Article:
Sir David determined to carry on6th March 2013
NHS chief executive Sir David Nicholson has refused to step down, despite admitting faults over his role in the Stafford Hospital scandal.
Questioned by MPs when he appeared before the Health Select Committee, he spelled out his determination to carry on leading the health service.
However, there have been calls for his resignation over the failings at Stafford, which led to hundreds of needless deaths, and where he headed the health authority that oversaw the hospital for almost a year.
Forty MPs had signed an early day motion calling for Sir David to quit but he has promised to see through the current reorganisations under the government’s NHS reforms.
Committee member Valerie Vaz told Sir David he seemed to be a “process man” who was not focused on quality of care, a description the NHS boss rejected as “unfair.”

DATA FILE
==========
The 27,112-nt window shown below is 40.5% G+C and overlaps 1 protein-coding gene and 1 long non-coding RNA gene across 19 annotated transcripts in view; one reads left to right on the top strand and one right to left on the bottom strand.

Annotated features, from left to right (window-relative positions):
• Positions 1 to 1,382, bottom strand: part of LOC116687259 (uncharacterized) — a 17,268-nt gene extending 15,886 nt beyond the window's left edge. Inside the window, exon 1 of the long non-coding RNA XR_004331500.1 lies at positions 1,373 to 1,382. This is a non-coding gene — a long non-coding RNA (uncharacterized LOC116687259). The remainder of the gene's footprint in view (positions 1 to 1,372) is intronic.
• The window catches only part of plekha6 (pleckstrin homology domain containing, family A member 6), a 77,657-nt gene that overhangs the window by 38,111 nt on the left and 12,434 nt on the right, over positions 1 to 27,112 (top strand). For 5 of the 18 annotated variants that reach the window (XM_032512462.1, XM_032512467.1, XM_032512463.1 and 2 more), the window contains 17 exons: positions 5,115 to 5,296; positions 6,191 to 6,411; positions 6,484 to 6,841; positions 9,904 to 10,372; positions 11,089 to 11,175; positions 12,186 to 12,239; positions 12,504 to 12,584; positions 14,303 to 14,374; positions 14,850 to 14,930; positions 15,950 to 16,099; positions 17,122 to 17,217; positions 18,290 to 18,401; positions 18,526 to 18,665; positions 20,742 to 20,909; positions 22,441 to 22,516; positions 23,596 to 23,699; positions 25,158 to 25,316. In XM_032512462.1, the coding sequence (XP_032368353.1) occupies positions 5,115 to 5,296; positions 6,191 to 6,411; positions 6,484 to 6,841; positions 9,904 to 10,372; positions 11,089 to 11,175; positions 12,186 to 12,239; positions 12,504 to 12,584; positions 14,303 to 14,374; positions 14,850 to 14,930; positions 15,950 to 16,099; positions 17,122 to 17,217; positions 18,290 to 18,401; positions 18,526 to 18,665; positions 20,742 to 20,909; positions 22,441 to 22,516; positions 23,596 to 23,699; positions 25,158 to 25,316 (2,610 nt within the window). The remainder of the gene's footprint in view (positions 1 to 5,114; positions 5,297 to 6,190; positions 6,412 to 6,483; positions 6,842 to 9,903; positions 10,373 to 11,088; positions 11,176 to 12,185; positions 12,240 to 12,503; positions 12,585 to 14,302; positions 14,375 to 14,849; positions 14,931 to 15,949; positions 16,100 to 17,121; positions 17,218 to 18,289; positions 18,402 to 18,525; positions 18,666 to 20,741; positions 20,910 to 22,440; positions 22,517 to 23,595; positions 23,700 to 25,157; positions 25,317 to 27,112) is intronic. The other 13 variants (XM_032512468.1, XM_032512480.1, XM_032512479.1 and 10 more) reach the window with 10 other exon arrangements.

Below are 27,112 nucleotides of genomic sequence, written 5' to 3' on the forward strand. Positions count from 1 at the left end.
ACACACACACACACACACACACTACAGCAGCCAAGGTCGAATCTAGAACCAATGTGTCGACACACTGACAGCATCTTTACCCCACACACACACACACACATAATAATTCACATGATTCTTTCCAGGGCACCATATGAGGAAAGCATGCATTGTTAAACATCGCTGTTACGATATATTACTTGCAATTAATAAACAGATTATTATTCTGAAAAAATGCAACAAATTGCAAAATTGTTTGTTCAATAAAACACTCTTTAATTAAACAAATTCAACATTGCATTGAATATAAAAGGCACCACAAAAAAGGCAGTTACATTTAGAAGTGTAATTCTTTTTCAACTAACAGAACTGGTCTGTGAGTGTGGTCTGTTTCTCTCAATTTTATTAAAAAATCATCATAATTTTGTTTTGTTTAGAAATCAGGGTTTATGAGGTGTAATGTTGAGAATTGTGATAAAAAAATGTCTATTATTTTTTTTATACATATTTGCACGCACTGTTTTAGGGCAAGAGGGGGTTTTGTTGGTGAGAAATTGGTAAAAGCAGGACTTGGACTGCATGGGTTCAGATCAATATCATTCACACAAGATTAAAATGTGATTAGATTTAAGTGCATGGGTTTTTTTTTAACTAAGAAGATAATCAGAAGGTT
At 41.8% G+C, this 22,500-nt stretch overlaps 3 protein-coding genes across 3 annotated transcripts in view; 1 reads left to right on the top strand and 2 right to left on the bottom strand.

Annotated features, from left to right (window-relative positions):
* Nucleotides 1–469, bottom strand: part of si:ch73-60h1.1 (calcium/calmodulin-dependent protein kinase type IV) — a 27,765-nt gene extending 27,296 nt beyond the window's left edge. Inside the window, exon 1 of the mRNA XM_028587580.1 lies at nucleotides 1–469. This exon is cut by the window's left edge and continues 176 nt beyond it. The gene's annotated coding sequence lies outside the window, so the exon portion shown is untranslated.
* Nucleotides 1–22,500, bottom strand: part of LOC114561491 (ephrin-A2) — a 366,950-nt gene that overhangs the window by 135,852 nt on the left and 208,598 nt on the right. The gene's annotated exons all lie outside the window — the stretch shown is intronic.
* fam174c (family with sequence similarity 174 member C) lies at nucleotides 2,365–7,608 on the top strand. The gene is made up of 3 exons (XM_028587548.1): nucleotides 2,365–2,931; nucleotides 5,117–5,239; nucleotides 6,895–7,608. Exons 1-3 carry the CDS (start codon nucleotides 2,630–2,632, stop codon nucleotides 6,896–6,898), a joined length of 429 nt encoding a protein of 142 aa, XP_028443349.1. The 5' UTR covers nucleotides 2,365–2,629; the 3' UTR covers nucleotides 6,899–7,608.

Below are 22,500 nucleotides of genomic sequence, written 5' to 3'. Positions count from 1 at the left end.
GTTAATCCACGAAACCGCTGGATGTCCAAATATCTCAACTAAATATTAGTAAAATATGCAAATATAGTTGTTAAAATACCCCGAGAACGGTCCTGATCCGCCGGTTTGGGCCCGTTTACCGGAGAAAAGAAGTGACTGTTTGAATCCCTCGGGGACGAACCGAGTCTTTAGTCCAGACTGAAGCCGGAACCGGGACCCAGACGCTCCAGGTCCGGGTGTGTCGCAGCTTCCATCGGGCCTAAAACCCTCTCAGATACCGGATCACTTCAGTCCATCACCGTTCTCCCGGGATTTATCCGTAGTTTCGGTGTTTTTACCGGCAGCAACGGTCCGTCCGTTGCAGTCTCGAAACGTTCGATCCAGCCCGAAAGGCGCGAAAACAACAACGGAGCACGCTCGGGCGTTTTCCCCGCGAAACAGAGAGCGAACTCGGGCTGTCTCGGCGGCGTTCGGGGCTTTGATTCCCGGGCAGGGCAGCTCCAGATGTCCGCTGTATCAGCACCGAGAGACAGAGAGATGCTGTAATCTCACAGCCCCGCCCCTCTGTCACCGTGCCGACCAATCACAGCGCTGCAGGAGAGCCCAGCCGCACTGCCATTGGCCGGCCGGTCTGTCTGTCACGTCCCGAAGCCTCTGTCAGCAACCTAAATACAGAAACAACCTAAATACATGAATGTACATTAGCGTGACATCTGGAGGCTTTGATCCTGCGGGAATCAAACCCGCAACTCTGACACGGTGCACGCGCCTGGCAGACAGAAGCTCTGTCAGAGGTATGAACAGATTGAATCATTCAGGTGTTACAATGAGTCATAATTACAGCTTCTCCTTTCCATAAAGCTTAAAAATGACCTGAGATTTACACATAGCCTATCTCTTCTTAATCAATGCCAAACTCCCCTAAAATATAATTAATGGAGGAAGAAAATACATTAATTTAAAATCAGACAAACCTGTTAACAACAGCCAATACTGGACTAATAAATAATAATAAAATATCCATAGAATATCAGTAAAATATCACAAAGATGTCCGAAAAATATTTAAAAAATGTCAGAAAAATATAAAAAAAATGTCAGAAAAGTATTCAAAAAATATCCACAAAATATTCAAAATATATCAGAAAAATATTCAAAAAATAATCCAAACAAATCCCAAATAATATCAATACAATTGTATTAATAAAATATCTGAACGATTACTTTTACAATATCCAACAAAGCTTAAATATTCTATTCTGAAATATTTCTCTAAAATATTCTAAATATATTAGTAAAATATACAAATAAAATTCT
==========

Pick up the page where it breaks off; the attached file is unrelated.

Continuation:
Sir David was in the Stafford post for 10 months between 2005 and 2006 at the height of the failings in care and told the committee: “During that period, across the NHS as a whole, patients were not the centre of the way the system operated.”
However, Prime Minister David Cameron has made it clear that Sir David has his backing and his spokesman said Mr Cameron thought he had done “a very good job” as chief executive of the NHS.
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